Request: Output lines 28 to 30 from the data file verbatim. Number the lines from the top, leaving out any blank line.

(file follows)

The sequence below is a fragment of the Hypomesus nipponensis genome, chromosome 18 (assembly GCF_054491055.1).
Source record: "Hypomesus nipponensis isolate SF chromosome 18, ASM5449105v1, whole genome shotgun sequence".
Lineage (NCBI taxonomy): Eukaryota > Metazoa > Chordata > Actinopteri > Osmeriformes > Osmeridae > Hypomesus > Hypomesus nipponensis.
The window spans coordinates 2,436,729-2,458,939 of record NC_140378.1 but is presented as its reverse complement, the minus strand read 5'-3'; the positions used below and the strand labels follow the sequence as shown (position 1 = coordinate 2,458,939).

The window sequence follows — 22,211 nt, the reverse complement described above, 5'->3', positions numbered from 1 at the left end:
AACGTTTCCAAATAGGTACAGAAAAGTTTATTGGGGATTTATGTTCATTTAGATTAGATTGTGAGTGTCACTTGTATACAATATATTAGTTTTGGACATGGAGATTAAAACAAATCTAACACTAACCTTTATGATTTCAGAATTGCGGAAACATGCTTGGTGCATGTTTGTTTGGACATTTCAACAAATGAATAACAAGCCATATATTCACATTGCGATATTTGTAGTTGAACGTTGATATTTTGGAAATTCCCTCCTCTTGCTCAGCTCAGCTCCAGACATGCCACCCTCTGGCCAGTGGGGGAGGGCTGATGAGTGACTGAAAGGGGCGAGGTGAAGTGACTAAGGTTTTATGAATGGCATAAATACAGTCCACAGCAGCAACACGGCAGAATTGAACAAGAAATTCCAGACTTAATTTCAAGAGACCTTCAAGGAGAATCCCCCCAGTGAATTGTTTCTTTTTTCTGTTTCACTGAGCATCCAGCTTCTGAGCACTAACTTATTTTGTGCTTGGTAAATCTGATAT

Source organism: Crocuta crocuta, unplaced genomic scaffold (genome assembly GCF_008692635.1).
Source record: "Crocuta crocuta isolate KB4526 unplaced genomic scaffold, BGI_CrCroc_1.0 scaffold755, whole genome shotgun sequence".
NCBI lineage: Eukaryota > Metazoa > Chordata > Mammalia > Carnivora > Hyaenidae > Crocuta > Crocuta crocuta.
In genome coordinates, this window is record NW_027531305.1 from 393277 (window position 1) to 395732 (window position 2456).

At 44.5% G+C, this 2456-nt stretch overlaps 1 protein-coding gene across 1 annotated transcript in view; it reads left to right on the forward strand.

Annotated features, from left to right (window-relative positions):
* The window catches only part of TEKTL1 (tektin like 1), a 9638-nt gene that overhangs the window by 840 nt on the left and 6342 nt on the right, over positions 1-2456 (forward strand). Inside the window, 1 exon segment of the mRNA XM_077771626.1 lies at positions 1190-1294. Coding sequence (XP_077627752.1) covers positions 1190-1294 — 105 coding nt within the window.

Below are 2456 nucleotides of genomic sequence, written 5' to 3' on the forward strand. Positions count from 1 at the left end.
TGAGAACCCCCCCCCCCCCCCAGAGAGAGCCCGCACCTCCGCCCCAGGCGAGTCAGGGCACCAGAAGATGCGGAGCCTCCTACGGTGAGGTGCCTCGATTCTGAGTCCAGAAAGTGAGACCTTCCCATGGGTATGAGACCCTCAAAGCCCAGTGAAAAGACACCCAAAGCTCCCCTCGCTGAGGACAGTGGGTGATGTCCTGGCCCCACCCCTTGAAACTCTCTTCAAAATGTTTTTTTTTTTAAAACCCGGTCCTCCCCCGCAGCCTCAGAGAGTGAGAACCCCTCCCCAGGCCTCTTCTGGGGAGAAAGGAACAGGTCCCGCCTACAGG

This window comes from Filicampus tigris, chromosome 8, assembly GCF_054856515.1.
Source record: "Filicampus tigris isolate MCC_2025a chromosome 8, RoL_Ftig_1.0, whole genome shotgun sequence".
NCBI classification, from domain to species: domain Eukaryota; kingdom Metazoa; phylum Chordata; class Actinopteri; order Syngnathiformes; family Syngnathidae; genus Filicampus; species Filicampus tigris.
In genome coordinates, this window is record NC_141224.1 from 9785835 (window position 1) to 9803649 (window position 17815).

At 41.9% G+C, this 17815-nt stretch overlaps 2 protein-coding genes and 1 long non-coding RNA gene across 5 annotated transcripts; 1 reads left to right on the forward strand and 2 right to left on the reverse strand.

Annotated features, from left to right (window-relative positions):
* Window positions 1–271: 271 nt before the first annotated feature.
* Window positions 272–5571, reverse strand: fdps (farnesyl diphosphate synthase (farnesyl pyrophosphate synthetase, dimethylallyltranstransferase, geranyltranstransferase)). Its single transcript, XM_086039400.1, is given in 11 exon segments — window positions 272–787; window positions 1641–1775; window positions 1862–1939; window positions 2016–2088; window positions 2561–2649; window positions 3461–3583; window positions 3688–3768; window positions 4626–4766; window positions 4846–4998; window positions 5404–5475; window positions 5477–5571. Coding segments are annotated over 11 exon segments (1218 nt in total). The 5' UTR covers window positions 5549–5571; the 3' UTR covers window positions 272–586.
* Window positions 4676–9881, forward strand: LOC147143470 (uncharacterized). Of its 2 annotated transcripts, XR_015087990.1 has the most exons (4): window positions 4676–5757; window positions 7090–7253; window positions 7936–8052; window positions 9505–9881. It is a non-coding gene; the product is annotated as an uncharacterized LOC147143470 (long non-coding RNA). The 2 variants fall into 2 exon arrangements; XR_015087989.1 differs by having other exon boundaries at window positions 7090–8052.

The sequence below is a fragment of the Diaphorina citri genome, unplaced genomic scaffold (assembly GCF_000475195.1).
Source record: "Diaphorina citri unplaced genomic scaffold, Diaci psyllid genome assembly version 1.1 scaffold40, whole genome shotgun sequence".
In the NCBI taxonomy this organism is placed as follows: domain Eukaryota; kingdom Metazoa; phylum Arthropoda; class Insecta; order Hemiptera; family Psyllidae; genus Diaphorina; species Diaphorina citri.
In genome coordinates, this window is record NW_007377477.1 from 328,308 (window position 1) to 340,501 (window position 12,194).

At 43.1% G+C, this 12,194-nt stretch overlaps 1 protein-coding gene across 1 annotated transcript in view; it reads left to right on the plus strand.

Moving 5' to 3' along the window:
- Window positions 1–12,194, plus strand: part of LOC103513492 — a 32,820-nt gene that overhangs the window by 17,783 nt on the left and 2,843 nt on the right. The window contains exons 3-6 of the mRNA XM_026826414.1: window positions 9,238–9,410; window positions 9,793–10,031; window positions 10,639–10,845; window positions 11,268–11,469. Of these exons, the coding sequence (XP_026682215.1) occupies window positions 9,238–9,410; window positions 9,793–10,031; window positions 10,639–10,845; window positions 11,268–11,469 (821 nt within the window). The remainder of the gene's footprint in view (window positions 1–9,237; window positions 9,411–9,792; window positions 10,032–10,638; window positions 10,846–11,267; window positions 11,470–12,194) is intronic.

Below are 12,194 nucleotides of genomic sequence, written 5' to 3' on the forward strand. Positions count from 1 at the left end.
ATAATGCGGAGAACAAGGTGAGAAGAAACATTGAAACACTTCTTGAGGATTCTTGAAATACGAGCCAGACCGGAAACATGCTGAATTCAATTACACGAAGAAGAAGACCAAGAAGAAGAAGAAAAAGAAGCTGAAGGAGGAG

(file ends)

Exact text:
In genome coordinates, this window is record NW_007377477.1 from 328,308 (window position 1) to 340,501 (window position 12,194).

At 43.1% G+C, this 12,194-nt stretch overlaps 1 protein-coding gene across 1 annotated transcript in view; it reads left to right on the plus strand.

Moving 5' to 3' along the window: